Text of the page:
Neoliberalism is NOT a right-wing phenomenon, since the existence of progressive neoliberals, as denominated by Nancy Fraser, referring to left of center, or more appropriately centrists like Clinton and Obama. Right-wing and left-wing populism are to a great degree a reaction to Neoliberalism.

The concept of the developmental state is often used, but seldom analyzed more carefully. The narrative is often associated with the Asian experience in the post-war period, from Japan to China, including in particular South Korea. Conceptually the work of Chalmers Johnson, and his followers (e.g. Amsden, Chang, Evans, and Wade, to cite the most prominent) is central, building on a tradition that harks back to Friedrich List. But the logic of the developmental state is actually related to the American experience, and to the legacy of Alexander Hamilton, who was the inspiration for List, as noted by Cohen and DeLong, discussed here before. In my view, that should be extended to the British case in the 18th century, which was the ultimate inspiration for Hamilton in his 'Report on Manufactures.'

It seems reasonable that what John Brewer called the British Fiscal-Military State  (old post on that here) is the original developmental state. In my view, the central characteristic of the developmental state is its ability to borrow more or less without limit and also without the possibility of default. It is true that the British currency was effectively tied to gold from the early 1700s, but convertibility was suspended in periods of crisis like the Napoleonic Wars. At the core of the developmental state is the ability to spend, without external restrictions. It must have the hegemonic currency, or it must not have a significant shortfall of it.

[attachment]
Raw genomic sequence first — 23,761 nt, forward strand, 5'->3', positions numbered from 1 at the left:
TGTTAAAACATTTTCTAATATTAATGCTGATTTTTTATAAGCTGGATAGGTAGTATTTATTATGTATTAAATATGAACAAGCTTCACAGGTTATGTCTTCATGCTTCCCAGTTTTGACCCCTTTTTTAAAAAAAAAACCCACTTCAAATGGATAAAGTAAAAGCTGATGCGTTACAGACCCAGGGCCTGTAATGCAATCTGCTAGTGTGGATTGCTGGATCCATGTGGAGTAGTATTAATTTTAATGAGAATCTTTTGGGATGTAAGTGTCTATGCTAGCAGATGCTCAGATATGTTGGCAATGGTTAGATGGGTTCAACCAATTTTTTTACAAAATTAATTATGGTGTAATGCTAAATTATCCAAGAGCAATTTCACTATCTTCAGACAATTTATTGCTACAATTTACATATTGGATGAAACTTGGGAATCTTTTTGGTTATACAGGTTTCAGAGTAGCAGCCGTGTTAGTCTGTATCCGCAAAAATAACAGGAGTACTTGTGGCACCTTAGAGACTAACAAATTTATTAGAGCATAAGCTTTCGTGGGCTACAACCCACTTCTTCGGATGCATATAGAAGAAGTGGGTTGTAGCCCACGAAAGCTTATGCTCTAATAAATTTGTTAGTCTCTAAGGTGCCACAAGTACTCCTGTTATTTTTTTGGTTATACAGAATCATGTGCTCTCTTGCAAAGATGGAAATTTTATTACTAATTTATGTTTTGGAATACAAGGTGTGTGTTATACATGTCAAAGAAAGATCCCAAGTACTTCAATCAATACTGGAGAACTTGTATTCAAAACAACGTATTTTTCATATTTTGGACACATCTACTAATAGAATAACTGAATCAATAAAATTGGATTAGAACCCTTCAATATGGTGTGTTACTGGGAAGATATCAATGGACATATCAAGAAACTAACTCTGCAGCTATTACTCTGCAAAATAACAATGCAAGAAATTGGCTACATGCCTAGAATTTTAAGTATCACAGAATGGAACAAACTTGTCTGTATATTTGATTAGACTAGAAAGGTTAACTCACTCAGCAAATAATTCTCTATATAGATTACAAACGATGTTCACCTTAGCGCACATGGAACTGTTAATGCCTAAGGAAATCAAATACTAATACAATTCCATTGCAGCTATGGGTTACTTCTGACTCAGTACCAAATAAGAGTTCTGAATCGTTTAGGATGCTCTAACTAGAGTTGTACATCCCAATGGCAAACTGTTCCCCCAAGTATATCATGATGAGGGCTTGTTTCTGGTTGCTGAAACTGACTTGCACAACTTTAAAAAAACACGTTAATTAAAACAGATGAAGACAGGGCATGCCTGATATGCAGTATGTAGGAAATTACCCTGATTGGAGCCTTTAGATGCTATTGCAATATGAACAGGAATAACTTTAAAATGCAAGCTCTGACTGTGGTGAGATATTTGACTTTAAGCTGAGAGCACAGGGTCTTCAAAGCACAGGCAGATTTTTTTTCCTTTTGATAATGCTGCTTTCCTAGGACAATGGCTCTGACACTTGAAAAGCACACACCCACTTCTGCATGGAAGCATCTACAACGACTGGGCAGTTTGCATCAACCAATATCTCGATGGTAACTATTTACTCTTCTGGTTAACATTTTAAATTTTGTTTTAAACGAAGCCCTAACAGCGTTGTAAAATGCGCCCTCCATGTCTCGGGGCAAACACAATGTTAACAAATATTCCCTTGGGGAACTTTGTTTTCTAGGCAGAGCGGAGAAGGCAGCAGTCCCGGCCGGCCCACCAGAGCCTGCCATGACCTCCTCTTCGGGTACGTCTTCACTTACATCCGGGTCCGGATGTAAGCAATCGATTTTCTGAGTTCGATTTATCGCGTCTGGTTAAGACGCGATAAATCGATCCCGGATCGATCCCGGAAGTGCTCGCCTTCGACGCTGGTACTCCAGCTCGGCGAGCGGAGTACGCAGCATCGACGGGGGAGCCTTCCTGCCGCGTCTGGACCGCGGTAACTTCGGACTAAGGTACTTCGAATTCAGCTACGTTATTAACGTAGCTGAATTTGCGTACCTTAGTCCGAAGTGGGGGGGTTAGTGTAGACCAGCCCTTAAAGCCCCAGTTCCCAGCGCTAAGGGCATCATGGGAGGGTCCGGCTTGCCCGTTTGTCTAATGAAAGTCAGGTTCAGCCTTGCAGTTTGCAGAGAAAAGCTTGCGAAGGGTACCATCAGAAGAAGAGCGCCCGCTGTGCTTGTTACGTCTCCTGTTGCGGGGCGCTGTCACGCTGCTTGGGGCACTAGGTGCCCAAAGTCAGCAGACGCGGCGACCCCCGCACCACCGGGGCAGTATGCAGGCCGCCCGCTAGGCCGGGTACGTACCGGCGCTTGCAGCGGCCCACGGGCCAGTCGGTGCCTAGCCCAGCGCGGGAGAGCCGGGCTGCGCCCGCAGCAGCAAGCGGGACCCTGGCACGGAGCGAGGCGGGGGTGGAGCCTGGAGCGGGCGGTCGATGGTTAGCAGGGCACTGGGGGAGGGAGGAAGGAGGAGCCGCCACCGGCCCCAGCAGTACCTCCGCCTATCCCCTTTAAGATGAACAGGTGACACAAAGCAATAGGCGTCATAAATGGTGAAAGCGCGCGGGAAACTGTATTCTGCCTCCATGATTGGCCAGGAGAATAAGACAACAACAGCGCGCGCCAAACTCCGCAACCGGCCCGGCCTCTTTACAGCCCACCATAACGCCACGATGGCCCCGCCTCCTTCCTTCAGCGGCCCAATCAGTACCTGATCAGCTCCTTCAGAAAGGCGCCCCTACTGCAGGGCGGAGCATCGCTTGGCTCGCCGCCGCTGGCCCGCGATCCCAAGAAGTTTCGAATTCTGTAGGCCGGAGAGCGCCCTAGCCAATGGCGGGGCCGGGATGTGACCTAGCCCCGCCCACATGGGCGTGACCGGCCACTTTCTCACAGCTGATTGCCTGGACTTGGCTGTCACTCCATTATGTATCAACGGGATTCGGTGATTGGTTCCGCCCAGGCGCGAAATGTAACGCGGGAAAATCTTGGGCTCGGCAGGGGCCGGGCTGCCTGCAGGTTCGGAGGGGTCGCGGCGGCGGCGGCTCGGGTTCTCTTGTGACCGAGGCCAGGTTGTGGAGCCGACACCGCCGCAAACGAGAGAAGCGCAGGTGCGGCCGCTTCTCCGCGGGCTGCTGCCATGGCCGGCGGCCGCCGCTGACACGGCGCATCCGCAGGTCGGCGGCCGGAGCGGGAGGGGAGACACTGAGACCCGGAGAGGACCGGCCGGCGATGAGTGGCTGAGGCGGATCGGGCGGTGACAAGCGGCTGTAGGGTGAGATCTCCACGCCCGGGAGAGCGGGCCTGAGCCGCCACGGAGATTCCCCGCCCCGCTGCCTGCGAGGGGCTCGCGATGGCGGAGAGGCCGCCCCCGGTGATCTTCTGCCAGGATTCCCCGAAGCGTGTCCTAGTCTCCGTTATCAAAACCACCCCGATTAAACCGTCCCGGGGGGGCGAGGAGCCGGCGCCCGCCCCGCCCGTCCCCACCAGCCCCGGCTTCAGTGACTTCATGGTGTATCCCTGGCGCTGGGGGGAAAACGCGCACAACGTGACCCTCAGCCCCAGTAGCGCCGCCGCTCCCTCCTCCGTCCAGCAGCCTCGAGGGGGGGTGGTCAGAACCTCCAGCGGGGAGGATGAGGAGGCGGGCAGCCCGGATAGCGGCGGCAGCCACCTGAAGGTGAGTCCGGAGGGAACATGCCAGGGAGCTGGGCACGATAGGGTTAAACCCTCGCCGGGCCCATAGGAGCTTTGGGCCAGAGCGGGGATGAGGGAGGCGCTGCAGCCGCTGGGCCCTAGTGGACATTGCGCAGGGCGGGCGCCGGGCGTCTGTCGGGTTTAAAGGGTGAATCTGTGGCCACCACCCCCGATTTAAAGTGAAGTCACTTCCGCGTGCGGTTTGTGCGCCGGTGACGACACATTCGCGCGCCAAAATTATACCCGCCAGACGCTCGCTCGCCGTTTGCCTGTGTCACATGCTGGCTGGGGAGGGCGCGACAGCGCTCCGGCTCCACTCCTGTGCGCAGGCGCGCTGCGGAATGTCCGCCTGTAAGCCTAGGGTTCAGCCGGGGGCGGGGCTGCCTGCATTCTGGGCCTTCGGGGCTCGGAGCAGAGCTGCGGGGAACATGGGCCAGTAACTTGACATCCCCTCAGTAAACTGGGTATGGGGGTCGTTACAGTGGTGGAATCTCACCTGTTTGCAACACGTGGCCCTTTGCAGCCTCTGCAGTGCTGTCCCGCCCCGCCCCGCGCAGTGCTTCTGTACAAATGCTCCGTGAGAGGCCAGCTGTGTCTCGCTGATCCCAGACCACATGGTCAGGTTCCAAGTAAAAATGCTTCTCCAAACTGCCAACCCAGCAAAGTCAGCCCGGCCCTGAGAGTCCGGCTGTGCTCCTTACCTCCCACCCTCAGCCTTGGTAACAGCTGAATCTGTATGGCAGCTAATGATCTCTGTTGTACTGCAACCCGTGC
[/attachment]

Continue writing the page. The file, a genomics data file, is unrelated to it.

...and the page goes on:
Charles Tilly famous dictum according to which “war made the state, and the state made war” is correct. It must be complemented by the work by Jan Glete, which extends to the work by Roberts and Parker on the Military Revolution, and the role of a permanent navy and naval warfare in the formation of the state. Nicholas Rodger refers to the Fiscal-Naval State. War matters, but control of the sea matters even more. What is missing in Tilly, and his followers, is the peripheral state, and the relation of the latter with the developmental state. In this case, if we take the Asian case as paradigmatic, we could say that the state lost the war, and the loss made the developmental state.

The developmental state in the periphery appears in the post-war period, with the establishment of American hegemony. The reasons for the collapse of the 1st globalization are complex, but at a deeper level Charles Kindleberger suggested that the roots of the inter-war crisis, including the Great Depression, and the wars too, were associated to the decline of British hegemony and the slow emergence of the American one. But it is not the collapse of the British hegemony, neither the rise to dominance by the United States, that allowed for the appearance of a developmental state in the periphery, and arguably in Latin America too.